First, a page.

Men–We’re Not that Bad

September 30th, 2013 by Asaf


Men often get a bad rap. We usually get blamed for not listening, for not caring, for being insensitive, for being rude, for being… well, just men. One more thing men usually get blamed for is not being able to do more than one task at a time so here’s proof that there are 8 of us who can multitask!

Don Jon” is now in theatres – starring, written and directed by Joseph Gordon-Levitt, this independent comedy tells of a young womanizer (OK, he’s a porn-addict) who meets the one who could be the love of his life. But can he change his ways?

So in honor of Joseph’s courageous attempt, here is our list of 7 actors who also directed/produced/wrote films for the first time. Here’s to the male multitaskeres – The Magnificent Seven!

Zach BraffGarden State (2004)

Depression can sometimes do you good. Just ask Zach who wrote the script for this semi autobiographic dramedy while he was a lonely waiter, without a dime and isolated from the world. Then Zach became an actor and he started to smile, and then Zach became an intern on Scrubs (2001-2010) and he smiled more often. With that hit TV series on his resume, he went on to direct and star in the film he wrote years before. A bittersweet homecoming story about a young troubled actor who returns to his hometown for his mother’s funeral and evaluates his life. Despite (and maybe because?) the film was successful in independent film terms, Zach went back to acting and only recently did he go back to working on his own creaations – he wrote, directed and acted in another independent dramedy due next year – “Wish I Was Here”. Zach seems like a promising multitasker – 6/10 on the multitask scale.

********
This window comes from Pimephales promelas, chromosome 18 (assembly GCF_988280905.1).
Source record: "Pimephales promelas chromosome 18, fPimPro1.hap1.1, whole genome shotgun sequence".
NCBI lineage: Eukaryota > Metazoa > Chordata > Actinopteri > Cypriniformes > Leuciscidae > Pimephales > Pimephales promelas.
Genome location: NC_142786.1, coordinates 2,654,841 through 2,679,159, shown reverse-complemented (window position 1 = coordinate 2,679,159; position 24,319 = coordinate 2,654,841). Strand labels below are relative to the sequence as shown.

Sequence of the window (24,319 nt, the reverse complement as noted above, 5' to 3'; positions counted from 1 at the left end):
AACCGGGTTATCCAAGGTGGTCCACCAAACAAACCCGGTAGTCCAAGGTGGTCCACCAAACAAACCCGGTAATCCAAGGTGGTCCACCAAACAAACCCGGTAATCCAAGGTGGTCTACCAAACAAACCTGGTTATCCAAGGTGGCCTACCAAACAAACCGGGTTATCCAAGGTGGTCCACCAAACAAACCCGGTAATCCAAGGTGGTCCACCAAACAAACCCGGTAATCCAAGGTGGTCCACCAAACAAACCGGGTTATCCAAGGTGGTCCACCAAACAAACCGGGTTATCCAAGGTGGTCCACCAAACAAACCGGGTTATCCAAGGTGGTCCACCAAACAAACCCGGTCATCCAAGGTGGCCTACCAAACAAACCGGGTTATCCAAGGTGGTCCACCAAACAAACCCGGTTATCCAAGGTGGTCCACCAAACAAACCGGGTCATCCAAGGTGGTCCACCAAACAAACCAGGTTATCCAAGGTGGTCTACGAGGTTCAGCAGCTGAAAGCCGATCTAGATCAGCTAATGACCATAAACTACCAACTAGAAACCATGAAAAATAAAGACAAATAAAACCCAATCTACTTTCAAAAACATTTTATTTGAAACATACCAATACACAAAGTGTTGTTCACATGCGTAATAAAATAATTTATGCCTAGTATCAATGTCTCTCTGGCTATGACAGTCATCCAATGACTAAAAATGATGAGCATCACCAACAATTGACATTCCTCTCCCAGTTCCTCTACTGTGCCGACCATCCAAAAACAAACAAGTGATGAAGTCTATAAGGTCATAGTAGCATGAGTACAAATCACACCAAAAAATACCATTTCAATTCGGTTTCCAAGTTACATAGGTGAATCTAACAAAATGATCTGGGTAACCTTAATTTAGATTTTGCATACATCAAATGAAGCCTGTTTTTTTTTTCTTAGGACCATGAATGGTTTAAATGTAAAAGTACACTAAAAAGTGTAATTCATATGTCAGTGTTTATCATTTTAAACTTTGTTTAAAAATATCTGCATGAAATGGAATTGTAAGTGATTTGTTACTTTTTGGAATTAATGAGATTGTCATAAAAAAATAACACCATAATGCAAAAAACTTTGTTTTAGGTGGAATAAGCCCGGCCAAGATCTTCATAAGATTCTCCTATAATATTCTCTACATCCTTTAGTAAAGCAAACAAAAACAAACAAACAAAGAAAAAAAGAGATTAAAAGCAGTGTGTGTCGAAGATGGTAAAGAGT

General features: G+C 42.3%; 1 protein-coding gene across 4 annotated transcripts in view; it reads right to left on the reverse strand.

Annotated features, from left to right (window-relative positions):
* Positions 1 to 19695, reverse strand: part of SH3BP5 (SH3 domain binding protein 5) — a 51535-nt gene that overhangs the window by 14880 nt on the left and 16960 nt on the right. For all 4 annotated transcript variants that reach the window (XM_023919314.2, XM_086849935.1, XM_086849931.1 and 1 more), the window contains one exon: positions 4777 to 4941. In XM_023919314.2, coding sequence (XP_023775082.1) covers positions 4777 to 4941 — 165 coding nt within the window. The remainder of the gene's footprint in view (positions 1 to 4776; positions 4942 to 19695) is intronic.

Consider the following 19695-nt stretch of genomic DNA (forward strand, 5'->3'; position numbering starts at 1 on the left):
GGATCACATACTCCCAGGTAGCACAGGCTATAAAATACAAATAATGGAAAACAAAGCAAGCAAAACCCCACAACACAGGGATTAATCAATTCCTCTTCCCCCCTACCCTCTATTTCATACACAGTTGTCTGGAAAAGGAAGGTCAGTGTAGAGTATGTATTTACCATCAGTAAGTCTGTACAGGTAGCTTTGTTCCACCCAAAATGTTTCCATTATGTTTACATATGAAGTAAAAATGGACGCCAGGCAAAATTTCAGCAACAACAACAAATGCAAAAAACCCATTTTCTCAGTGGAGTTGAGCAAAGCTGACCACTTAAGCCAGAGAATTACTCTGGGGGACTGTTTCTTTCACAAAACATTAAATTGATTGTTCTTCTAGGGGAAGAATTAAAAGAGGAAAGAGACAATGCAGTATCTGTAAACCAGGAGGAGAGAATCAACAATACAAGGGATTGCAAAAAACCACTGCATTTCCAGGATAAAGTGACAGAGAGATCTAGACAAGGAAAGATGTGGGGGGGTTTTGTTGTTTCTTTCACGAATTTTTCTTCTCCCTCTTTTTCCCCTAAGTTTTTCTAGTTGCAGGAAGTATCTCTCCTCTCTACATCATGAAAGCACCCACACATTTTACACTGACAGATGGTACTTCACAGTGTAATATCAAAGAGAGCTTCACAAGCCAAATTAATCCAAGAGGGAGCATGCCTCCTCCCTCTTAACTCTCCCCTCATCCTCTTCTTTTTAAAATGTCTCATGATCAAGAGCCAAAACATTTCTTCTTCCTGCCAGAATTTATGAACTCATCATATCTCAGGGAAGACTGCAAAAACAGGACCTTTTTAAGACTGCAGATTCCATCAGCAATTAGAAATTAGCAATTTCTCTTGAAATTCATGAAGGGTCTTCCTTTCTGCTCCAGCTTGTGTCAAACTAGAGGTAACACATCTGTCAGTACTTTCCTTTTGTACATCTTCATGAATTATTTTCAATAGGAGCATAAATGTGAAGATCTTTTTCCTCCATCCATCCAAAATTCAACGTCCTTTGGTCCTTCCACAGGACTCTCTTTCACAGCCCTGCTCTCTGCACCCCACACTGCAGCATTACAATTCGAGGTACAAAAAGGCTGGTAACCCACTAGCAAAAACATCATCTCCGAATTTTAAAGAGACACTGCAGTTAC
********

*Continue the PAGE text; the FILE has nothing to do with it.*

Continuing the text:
Tom HanksThat Thing You Do! (1996)

Tom Hanks Had it all. 2 Oscars, money, fame, even an iconic animated figure… and then… he directed a movie. That Thing You Do! isn’t bad but it’s just not good enough. Tom wrote, directed and co-starred in this music-comedy about a one hit wonder music band as they rise to stardom and sink back to the bottom. Now, Tom is a smart guy, he saw the film smashed at the box office and figured he should probably stick to acting. In 1998 he started producing and delivered several unforgettable mini-series (From the Earth to the Moon, Band Of Brothers, The Pacific) along with several successful films. Then last year, Tom got the writing bug once again, followed by the directing Bug. Damn those bugs. He wrote, directed and starred in Larry Crowne which was a b/o and critical failure. Tom – it’s one thing to harm yourself, but why do that to the lovely, having-trouble-making-a-comeback, Julia Roberts? Please stick to acting and producing, not every man can do it all – 6.5/10 on the multitask scale.

Mel GibsonThe Man Without a Face (1993)

It took 17 years of acting for Mel Gibson to decide he wanted to direct. After establishing himself (mostly) as an action hero for the guys and a sexy fantasy for the girls, Mel wanted more.  Initially he intended “just” to direct this based-on-a-book drama. The leading role, of a lonely man with a scarred face who develops an unlikely friendship with a kid next door was offered to Jeff bridges and several others but due to funding issues Mel agreed to both helm and star. Although the film wasn’t a success – critically or financially, Mel didn’t let it bring him down and showed he’s got a Braveheart (1995).  a modern-classic, epic, Oscar winning war film that got into millions of hearts around the world. Produced, directed and starred by Mel, the film was a global success. After that Mel went back to acting and it took him 9 years to write and direct again. This time he managed to piss millions of people off by doing so – The Passion of the Christ (2004) was one of the most controversial films of the 2000s but also one of the most successful ones (over 600 million dollars worldwide). Third time is a charm, and so this movie marked the start of Mel’s downfall which involved several embarrassing incidents, divorce and a long absence from the big screen. Although he’s trying to get back into the spotlight in recent years, Mel is the proof that sometimes it’s better not to over do it. 7/10 on the multitask scale.

Sylvester StalloneRocky (1976)